Overall, the mathematics classes, such as Algebra I and Geometry tend to be appropriately sized but there tend to be bigger problems with sizes in the honors versions of the classes.

Pre-Calculus is also appropriately sized, but AP Calculus is a different story, where there are multiple periods for one teacher, all of which make for over-sized classes.

The math class that has caused the most trouble in terms of scheduling has been calculus. This is somewhat attributed to the fact that every calculus class is technically two classes taking place simultaneously: AP Calculus AB and AP Calculus BC.

“When you look at just the AB’s those look like small classes, and when you look at the BC’s those look like really small classes,” Schurke said. “But if you take a period and add the AB and the BC, some of those got pretty big. There is one point at the beginning of the year where there was a period where [math teacher] Mr. Lencioni had 38 kids.”

Science honors classes, however, always tend to be overcrowded. Because of the popularity of the classes, there is a large enough amount of students who request to take them. This causes more periods to be opened up for these classes, but because there are so many kids, they always tend to be overcrowded to some extent.

PE classes tend to be large, as was the case this year. They can be made larger if necessary, but that is almost never the case: it would be too big of a strain on the teachers.

“We do have some fairly large PE classes,” said Schurke. “There is a loophole in the rules that allows us to go a little bit larger in PE classes, [but] we don’t like to. We like to hold to the same kind of standards for PE classes as to anyone else because PE teachers are entitled to be treated the same as we treat any other teacher.”

Electives vary from class to class, but the amount of classes is dependent on how many students ask for them. This means that electives available for one school year may be widely different from another school year. Simply put, if there’s not enough demand for a class, it won’t be available that year.Sam Johnson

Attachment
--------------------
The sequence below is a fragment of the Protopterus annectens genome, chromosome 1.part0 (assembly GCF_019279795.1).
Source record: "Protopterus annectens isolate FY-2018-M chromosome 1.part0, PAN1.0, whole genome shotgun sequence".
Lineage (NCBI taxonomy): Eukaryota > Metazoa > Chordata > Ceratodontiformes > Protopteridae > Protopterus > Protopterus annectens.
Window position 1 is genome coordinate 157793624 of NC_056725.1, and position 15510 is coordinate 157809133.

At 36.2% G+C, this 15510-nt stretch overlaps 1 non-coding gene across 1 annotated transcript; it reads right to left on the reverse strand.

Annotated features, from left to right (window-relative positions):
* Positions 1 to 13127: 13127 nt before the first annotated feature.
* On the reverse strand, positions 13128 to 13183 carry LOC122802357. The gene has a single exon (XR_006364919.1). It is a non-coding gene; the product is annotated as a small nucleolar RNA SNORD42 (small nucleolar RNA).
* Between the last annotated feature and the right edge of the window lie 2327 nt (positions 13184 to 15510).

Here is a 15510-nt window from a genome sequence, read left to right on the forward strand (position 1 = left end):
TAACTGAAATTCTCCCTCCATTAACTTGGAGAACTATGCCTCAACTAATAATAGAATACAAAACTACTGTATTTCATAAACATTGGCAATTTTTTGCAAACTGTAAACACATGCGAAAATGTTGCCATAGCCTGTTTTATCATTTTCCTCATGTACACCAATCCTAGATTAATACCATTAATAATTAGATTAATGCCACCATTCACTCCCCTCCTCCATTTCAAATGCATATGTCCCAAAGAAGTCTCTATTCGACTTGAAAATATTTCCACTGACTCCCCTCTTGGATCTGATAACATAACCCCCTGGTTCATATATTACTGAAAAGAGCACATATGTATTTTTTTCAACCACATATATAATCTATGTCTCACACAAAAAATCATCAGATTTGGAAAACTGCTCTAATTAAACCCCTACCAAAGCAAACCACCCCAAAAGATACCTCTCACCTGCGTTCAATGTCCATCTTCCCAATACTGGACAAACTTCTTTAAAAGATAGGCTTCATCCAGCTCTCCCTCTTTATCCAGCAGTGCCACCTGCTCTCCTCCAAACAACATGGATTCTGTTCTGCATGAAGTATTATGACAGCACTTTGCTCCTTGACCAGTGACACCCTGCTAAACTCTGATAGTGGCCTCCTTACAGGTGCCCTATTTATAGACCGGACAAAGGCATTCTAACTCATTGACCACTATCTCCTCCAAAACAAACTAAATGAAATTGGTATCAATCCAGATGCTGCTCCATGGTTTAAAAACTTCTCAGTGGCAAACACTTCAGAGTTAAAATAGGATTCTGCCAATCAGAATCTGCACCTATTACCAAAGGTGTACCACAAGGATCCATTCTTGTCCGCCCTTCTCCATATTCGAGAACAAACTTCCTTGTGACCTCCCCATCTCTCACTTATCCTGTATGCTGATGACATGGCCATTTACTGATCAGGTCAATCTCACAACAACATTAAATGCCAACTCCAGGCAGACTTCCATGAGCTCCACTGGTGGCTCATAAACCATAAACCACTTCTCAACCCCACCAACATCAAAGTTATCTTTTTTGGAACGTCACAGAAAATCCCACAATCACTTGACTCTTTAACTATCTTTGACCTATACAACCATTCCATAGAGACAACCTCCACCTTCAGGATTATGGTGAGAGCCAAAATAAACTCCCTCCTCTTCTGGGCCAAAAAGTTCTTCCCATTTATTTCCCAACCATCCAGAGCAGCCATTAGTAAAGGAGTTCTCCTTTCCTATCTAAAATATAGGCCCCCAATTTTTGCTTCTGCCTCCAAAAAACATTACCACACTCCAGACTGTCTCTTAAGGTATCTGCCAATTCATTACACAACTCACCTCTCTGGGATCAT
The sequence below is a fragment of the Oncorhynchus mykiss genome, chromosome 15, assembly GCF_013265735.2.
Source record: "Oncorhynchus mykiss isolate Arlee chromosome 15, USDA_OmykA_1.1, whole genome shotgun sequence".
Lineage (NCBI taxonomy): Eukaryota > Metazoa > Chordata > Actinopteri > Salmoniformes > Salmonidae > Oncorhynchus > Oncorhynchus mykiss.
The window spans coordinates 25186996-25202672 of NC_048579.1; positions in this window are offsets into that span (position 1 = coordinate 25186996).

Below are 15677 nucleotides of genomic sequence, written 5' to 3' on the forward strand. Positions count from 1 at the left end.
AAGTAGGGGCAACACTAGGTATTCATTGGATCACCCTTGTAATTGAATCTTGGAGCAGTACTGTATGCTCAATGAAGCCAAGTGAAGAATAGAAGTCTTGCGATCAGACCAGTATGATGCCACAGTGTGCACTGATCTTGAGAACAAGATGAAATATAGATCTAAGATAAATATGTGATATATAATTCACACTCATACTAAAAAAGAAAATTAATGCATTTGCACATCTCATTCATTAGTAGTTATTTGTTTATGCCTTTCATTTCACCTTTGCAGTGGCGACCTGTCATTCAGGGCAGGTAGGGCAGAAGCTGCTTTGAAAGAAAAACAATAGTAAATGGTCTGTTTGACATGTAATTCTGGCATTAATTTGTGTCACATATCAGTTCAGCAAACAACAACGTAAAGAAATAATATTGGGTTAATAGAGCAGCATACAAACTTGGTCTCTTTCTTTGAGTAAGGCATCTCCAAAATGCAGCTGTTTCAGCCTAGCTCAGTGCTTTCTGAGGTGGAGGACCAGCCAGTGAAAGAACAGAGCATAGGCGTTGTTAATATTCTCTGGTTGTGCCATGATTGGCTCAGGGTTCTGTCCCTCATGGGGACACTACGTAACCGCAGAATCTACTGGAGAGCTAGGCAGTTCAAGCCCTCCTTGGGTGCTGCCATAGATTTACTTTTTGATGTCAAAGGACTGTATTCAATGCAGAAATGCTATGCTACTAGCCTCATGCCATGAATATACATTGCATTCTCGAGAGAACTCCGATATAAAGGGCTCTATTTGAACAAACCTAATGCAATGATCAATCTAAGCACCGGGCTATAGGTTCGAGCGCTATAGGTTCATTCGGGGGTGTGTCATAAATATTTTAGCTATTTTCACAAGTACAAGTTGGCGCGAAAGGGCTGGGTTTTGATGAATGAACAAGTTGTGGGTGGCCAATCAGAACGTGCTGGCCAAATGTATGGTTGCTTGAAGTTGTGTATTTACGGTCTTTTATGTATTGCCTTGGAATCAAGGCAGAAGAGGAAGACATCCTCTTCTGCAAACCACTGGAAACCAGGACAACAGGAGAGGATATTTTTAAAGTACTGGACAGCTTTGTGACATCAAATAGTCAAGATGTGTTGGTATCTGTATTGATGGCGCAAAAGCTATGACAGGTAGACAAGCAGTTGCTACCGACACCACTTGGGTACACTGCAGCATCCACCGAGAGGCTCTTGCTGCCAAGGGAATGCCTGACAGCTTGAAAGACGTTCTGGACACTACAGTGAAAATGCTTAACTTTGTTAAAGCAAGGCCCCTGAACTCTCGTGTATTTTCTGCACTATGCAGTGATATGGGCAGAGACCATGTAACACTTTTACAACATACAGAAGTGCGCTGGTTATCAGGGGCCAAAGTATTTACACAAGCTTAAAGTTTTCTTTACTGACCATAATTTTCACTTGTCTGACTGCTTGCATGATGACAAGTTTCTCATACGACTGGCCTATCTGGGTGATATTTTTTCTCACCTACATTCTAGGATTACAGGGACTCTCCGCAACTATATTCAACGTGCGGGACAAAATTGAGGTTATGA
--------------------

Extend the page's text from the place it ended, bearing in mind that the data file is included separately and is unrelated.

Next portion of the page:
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About the Contributors
Jonathan Kwong, Yearbook Editor and General Manager
Jonathan Kwong is a senior at MTHS.  He is the Executive Editor of Tempo yearbook and the General Manger for Hawkeye newspaper. His objective is to communicate with MTHS community and be more familiarized with the students, the school and the community.  As the Tempo Editor, Kwong oversees the production of the yearbook and its supplements.  One of the supplements includes a special 60th anniversary book, outlining the history of MTHS since its establishment in the fall of 1960.  Among other titles, Kwong is also the General Manager for Hawkeye and oversees all the business department of Hawkeye while also organizing events and tracking financials.
Sam Johnson, Data and Online Manager
Returning for his third year in the Hawkeye, senior Sam Johnson is the Data Manager for the Hawkeye. He hopes to continue to improve the way people see and interpret data and innovate Hawkeye’s use of Tableau to make interactive data stories. Johnson is also a Eagle Scout, loves math, is on the on the Business Team for MTHS Robotics Club and is the founder and coordinator of the PNW Robotics Business Roundtable.